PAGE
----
With Season Five, Game of Thrones Transcends the Failings of the Books

The fifth season gracefully side-steps the novels' confused fourth and fifth installments by taking creative license with deaths, romance, and Tyrion Lannister.

HBO/The Atlantic

Heading into its fifth season, HBO’s Game of Thrones has accrued some tremendous assets—and a few daunting challenges. On the plus side of the ledger, the show has a loyal global audience, an exceptional cast, and the full backing of its network, HBO (as evidenced by this year’s larger-than-ever budget). On the minus side, last season’s plots and counter-plots resulted in the deaths of several of the best secondary characters the show has had (Tywin Lannister, Oberyn Martell, the Hound, Ygritte). More important still, the last two seasons were based on the third, and best, of George R.R. Martin’s A Song of Ice and Fire novels. Season five, by contrast, draws from Martin’s spiraling, frequently maddening, fourth and fifth books. Up until now, the challenge for showrunners David Benioff and D. B. Weiss has been not to break anything. This season is the one in which they need to start fixing Martin’s mistakes.

The good news is that, based on the evidence of the first four episodes, they have accurately diagnosed most of the ills befalling their source material. The (perhaps) bad news is that it’s not yet clear how fully their proposed remedies will succeed.

In any case, make no mistake: This is the season that Benioff and Weiss fully inherit ownership of Game of Thrones from Martin, as they begin charting their own course to an unprecedented degree. They’ve been practicing for this moment for a while with assorted tweaks and deviations, and they seem to have been getting better. The encounter between Brienne and the Hound in the final episode of last season was their best alteration to date—and one that fixed flaws with both characters’ storylines in the books.

This season, Brienne continues to be given original things to do, and new subplots have also been provided for Sansa and Jaime. Moreover, there’s substantial evidence that Tyrion’s narrative, which bogged down hopelessly on the page, has been accelerated to the point where he will have gotten farther by season’s end than he ever did with Martin. (Those not averse to a spoiler regarding what this means can have a look at this on-set photo, which has been making the rounds for a few weeks.)

A quick refresher for people who may have forgotten where things stood at the conclusion of last season. At the Wall, Stannis Baratheon’s army routed Mance Rayder’s wildling horde and saved Jon Snow and the Night’s Watch from being overrun. Farther south, Brienne ran into the Hound and Arya Stark; while the former two fought (to evidently fatal consequence for the latter), Arya slipped away, ultimately boarding a ship for Braavos with the coin given to her by faceless assassin Jaqen H’ghar. Sansa Stark and Petyr "Littlefinger" Baelish were still in the Eyrie, where the latter had assumed control after hurling his troublesome new wife, Lysa Arryn, out the Moon Door.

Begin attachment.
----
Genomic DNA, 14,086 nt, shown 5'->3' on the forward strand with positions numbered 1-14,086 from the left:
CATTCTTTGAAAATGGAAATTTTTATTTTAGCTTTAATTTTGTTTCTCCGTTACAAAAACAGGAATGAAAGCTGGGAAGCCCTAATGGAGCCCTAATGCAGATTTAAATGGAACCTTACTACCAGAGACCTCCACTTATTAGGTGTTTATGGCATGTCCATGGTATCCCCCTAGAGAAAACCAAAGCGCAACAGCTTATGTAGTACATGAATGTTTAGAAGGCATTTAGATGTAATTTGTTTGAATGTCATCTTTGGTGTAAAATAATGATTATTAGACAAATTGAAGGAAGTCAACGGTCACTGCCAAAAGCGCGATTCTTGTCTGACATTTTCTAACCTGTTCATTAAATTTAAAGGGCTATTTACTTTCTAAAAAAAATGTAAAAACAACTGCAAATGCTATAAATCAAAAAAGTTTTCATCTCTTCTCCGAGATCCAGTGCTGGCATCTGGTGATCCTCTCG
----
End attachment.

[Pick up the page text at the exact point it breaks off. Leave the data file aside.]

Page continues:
In King’s Landing, Tyrion Lannister escaped his death sentence with the help of his brother Jaime and the erstwhile Master of Whispers Varys; on his way out, he strangled his ex-lover Shae and crossbow-bolted his father, Tywin, on the john. He was last seen in a box on a ship, headed for parts unknown. Finally, across the Narrow Sea in Meereen, Daenerys Targaryen had locked up her disobedient dragons (at least the two she can find), as she underwent another rendition—it won’t be her last—of “It’s Not Easy Being Queen.”

So what comes next? Well, without giving away details, Tywin’s death will prove immensely destabilizing—as it should, given that he had been among the most powerful men in Westeros for decades in one capacity or another: Hand to three kings, father of the queen, richest lord in the Seven Kingdoms. In King’s Landing, his absence means there’s no grownup to check the hasty, vindictive impulses of his daughter Cersei, who feuds with Margaery Tyrell over her son, the new boy-king Tommen. She also makes a profoundly ill-advised choice of candidate (played by newcomer Jonathan Pryce) to be the new High Septon of the Faith.